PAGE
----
Lewisham in 1948
Deptford Official Guide, published 1949

What was Lewisham like in 1948 while the Olympics were taking place?

In 1948 the present London Borough of Lewisham was still in two separate parts - the Metropolitan Boroughs of Deptford and Lewisham, which were part of the 29 boroughs which formed London County Council.


The Metropolitan Borough of Deptford was 19th in size of the London Boroughs and had a history dating back to ancient times. It covered 2.5 square miles and had a rateable value of £572,273 in 1948. Its population in the last census of 1931 had been 106,886, but this had fallen to 80,602 by December 1948, mainly as a result of the heavy bombing the borough had sustained and the evacuation of families.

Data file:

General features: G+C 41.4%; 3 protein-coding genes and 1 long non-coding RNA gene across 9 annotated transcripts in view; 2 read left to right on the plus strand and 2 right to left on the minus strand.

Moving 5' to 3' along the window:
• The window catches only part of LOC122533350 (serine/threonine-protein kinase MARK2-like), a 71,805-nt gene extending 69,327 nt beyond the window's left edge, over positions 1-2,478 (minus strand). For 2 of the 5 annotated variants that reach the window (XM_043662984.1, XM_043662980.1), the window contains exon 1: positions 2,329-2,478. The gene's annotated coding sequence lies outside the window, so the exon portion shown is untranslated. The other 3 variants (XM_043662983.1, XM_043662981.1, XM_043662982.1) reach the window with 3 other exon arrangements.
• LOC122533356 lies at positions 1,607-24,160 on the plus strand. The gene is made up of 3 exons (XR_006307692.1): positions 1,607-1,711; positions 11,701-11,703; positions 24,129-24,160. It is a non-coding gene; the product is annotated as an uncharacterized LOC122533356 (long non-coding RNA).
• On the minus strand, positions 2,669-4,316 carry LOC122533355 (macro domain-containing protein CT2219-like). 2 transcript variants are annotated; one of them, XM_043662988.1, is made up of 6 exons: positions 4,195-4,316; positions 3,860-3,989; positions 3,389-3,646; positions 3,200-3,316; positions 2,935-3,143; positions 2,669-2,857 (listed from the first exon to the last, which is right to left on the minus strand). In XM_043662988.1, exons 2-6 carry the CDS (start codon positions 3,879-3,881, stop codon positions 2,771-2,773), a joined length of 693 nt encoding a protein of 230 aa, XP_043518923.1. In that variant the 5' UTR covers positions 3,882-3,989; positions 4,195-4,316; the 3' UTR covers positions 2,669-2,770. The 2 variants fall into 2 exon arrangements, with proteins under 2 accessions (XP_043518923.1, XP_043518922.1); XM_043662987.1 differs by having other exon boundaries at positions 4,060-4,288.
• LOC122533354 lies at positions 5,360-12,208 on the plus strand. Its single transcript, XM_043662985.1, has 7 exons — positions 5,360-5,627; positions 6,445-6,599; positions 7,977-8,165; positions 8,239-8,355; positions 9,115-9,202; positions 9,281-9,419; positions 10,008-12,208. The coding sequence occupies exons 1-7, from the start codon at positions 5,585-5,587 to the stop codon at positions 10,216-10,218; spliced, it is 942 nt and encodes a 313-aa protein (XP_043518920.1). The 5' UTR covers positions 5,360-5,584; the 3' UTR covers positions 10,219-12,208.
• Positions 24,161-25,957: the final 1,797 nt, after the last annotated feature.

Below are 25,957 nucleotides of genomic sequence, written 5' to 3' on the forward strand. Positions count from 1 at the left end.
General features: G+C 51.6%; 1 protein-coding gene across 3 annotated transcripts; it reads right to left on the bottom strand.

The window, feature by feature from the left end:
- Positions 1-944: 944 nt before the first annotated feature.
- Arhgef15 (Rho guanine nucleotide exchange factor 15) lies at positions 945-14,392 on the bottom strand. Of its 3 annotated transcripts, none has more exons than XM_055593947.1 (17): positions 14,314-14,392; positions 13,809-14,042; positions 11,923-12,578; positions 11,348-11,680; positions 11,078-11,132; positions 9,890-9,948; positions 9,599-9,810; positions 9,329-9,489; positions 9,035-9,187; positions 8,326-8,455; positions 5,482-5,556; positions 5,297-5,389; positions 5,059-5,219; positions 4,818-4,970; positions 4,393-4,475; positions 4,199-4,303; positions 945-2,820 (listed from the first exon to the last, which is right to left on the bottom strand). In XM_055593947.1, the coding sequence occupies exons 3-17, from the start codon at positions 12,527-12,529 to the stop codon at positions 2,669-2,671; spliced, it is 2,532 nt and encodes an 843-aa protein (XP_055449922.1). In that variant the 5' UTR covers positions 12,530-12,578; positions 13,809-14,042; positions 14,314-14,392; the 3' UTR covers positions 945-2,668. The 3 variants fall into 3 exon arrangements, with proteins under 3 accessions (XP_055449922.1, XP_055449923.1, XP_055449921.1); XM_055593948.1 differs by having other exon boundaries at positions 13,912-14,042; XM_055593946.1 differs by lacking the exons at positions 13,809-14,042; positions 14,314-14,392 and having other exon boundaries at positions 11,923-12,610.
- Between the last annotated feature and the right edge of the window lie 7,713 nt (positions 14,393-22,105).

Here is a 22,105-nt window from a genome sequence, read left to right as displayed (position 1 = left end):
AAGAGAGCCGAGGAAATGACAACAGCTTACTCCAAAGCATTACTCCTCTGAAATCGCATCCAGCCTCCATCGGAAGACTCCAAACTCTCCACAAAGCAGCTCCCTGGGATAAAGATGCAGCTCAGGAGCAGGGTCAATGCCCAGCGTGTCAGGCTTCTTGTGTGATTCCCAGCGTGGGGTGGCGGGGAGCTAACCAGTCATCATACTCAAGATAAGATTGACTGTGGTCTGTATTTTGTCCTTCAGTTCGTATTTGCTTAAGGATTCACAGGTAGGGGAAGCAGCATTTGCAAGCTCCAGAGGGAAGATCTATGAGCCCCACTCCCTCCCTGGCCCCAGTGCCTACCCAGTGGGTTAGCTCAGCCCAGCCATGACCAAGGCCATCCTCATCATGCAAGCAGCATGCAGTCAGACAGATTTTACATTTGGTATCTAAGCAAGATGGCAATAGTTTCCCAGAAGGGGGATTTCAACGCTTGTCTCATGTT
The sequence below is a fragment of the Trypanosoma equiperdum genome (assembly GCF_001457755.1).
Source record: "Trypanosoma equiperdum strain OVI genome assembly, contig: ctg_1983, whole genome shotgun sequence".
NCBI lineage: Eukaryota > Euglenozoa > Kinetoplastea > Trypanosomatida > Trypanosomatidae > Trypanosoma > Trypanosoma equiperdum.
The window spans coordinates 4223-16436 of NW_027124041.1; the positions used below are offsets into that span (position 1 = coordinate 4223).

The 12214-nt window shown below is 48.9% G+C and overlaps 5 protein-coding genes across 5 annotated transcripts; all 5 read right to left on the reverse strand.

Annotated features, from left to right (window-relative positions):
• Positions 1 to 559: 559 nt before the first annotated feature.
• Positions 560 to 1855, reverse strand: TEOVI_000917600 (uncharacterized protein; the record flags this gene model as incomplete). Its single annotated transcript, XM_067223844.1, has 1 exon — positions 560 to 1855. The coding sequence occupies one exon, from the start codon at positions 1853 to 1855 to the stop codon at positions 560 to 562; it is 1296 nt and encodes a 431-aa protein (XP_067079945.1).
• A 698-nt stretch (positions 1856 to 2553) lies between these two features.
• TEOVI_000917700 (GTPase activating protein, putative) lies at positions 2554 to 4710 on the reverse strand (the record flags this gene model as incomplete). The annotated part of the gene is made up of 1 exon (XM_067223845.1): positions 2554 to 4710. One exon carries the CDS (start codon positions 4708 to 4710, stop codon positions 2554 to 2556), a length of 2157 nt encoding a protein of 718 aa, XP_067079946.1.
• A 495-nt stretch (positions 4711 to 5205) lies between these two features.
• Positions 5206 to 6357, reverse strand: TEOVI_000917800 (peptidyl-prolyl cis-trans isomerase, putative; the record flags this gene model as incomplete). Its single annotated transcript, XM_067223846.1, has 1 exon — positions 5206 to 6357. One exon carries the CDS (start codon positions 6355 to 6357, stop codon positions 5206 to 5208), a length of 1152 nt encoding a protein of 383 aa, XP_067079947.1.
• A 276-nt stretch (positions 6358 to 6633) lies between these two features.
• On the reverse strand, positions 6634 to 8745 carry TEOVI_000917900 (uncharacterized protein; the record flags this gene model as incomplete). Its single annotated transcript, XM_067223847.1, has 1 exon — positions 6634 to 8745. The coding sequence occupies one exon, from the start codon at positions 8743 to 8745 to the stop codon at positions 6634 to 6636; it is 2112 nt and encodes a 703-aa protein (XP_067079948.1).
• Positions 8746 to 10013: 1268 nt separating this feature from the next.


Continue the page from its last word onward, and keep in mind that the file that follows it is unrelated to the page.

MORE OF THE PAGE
The Metropolitan Borough of Lewisham was 3rd largest of the London boroughs, covering approximately 11 square miles. Its rateable value was £1,756,151 in April 1948. Its population in 1931 had been 219,942 and this was estimated to have grown to 225,740 by 1948.

Lewisham Official Guide, published 1948

The war had had a huge impact on the people and fabric of the borough. Deptford's 2.5 square miles received some 740 high explosive bombs, nine parachute mines, 34 flying bombs and nine rockets as well as thousands of incendiary bombs. 662 people were killed and 1,140 seriously injured. In 1948 rationing was still in place and consumer goods were limited. The NHS had come into being in July. It was a very different place from today.

Find out more about Lewisham in 1948 -

Books and reading Rationing
Education Shopping
Housing Social life
Industry and work Sports

This information is supplied by Lewisham Local History and Archives Centre, where the original borough guides, newspapers, reports and photographs can be seen.

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